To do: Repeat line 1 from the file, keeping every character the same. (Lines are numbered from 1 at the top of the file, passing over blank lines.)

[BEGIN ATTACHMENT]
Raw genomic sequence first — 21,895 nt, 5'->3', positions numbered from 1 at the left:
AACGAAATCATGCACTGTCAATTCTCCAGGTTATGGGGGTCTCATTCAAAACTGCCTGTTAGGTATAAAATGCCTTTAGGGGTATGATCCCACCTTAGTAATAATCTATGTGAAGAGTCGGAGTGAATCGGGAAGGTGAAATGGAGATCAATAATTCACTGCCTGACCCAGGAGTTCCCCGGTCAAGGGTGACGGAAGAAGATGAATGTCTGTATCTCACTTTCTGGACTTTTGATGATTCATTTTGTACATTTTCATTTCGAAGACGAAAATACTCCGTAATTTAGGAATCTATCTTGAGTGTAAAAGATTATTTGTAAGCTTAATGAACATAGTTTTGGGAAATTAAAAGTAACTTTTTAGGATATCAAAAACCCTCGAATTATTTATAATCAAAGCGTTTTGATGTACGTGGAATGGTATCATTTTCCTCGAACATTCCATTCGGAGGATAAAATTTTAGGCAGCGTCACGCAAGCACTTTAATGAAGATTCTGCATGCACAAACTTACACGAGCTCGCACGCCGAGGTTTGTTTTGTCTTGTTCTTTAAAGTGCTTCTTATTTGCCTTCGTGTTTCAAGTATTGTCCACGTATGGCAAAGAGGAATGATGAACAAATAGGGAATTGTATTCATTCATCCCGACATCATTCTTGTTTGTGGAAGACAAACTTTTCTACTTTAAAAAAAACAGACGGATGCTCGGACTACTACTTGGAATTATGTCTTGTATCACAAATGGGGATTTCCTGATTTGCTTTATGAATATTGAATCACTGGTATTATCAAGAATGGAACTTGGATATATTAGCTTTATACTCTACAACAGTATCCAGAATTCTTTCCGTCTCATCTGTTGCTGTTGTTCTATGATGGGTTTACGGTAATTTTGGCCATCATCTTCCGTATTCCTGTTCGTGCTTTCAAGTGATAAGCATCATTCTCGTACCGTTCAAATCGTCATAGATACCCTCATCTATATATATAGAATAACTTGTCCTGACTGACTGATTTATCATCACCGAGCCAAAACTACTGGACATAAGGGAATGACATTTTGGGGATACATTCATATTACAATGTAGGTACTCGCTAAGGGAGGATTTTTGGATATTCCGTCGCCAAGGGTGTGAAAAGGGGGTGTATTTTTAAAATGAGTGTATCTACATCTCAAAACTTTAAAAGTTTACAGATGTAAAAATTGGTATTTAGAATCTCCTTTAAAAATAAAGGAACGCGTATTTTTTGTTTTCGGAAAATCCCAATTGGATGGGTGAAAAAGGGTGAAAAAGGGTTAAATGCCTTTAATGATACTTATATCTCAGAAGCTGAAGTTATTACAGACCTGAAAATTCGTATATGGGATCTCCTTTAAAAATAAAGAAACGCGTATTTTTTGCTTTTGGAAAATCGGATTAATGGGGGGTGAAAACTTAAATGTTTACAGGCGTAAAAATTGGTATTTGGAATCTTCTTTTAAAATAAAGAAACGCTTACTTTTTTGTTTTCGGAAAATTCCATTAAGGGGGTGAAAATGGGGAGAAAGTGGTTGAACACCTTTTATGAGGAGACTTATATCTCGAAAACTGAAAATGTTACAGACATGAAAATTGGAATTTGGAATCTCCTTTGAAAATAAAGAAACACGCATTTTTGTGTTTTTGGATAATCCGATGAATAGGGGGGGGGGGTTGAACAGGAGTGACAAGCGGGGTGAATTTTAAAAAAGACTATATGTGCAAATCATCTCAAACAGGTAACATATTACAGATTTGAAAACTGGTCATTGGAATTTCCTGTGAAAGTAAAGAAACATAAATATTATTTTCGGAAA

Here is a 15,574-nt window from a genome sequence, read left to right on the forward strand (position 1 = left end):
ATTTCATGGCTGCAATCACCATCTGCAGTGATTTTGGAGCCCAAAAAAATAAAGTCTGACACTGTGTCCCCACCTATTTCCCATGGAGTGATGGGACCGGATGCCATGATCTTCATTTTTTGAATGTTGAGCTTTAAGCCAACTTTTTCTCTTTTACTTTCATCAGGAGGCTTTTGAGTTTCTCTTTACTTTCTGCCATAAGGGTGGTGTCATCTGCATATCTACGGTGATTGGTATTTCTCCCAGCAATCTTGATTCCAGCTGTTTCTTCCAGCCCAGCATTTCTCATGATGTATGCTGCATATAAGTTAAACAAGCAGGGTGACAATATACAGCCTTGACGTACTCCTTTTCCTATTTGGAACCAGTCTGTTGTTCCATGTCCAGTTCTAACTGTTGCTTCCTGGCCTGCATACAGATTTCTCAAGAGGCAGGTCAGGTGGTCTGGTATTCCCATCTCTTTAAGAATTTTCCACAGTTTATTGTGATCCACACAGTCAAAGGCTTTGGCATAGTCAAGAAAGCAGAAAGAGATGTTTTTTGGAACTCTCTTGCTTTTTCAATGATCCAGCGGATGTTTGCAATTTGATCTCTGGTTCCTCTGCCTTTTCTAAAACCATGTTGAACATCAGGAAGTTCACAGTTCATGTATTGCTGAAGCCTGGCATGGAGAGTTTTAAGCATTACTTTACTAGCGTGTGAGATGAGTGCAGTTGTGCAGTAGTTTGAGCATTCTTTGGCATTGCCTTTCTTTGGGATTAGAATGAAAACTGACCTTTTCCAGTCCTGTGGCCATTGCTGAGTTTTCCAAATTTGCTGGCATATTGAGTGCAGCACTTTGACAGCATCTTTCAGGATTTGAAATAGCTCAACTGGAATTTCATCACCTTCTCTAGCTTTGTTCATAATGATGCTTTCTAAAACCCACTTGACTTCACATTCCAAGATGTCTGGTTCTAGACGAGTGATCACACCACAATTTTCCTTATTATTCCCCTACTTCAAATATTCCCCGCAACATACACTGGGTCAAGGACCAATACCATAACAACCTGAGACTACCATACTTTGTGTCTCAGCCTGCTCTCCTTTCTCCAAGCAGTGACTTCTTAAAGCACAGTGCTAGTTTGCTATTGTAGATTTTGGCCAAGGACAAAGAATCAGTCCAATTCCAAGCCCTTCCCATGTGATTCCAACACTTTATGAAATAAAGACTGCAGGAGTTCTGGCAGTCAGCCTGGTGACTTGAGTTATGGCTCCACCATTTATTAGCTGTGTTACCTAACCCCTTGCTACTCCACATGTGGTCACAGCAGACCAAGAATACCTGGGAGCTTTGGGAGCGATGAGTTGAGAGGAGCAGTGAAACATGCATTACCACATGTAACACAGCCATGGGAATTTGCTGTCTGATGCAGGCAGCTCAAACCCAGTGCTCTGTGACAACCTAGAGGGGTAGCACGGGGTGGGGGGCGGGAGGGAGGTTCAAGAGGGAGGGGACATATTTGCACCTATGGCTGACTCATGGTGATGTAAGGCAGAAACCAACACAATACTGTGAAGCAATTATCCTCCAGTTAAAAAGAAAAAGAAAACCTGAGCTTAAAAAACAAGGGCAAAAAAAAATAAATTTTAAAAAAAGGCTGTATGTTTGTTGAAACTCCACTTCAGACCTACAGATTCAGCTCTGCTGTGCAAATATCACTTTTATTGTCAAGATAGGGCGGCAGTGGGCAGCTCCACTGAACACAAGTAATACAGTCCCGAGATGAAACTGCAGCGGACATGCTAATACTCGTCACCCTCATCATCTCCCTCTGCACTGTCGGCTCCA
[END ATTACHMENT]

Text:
Raw genomic sequence first — 21,895 nt, 5'->3', positions numbered from 1 at the left: